Growing up in this environment, it’s perhaps not surprising that I frequently write about politicians. In fact, I sometimes think my fascination with writing about liberal Whigs in the Tory-dominated Regency and 1820s comes from being a liberal who came of age in the Reagan era and saw a lot of my parents’ dreams dashed. Charles Fraser, in m Charles & Mélanie books, is , of course, is one of those liberal Whigs (they were called Radicals), a Member of Parliament, as are his friendsDavid Mallinson and Oliver Lydgate. There aren’t many battles Charles, David, and Oliver are likely to win in Parliament c. 1820. On the other hand, I comfort myself that they’re young enough to be in their prime in 1832 when the Reform Bill is passed. Thinking back over my earlier books (including those I co-wrote with my mom), I realize I’ve written four heroes with active political careers. Of the others, three were diplomats (two of whom developed active parliamentary careers), one was a novelist and one a playwright (both with strong political views), one was a journalist, and one a soldier/spy who became a journalist. So in all cases, politics were there in one way or another.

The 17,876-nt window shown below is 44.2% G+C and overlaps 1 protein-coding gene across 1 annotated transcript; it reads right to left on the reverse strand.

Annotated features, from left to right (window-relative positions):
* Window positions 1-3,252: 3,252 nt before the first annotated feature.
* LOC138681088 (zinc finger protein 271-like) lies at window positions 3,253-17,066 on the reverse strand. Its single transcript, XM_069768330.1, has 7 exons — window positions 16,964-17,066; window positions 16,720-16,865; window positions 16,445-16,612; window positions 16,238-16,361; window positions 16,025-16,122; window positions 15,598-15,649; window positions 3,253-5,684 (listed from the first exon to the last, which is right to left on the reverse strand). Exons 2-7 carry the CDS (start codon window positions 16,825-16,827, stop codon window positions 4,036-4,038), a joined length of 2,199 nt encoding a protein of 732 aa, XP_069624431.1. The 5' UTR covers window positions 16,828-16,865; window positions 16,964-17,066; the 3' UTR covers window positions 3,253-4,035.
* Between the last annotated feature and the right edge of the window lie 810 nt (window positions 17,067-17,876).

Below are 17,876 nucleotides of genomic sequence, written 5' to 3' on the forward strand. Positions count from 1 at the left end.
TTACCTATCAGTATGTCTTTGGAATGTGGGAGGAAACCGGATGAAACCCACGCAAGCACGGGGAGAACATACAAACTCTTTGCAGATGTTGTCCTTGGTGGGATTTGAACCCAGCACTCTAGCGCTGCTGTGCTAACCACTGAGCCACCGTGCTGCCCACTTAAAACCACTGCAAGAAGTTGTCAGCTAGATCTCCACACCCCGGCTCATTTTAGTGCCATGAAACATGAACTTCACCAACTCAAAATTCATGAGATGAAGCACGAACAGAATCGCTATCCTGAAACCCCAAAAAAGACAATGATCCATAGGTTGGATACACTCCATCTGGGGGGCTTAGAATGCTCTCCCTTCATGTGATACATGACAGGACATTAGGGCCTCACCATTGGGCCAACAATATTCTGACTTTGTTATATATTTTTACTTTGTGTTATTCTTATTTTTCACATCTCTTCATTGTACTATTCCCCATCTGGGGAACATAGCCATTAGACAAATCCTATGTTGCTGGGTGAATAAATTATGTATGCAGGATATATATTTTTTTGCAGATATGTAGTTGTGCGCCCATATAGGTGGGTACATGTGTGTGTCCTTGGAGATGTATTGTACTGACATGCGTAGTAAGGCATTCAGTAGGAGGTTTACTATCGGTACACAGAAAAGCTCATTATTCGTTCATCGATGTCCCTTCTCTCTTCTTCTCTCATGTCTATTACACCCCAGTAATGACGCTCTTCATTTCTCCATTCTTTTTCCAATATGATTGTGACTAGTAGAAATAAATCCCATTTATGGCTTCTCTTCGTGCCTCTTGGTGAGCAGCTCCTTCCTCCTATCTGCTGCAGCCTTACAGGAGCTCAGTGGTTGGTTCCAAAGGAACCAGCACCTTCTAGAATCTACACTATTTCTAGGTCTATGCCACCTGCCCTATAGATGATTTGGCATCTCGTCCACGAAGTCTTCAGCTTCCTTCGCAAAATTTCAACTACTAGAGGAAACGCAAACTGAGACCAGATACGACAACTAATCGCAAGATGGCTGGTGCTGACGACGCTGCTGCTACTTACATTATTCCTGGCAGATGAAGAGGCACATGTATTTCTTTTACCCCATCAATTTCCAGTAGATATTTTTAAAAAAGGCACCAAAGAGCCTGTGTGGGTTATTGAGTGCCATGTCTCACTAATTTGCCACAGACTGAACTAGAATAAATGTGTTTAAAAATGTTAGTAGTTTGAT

Yet trying to think of other literary examples, I come up rather short. Which I think is too bad, because it’s a profession that offers such wonderful opportunities for characters who range from idealistic to conniving, visionary to myopic, generous to greedy–and very often all of them wrapped up together in fascinating shades of gray. Georgette Heyer’s titled heroes would sit in the House of Lords, but I don’t think any of them is actively involved in politics (in Frederica, Alverstoke’s secretary, Charles Trevor, regrets that his employer doesn’t take a more active role in politics). Robert Goddard has a wonderful early 20th century M.P. in his novel Past Caring, who falls in love with a suffragette and endangers his career (I picked bought that book on the strength of the premise and was not disappointed; Goddard became one of my favorite writers). Two of my favorite literary politicians are Robert Chiltern in Oscar Wilde’s An Ideal Husband, a fascinating look at ambition, ideals, and human frailty. And Guy Thwaite in Edith Wharton’s The Buccaneers, who finds himself caught between his ambitions, honor, and the love of his life.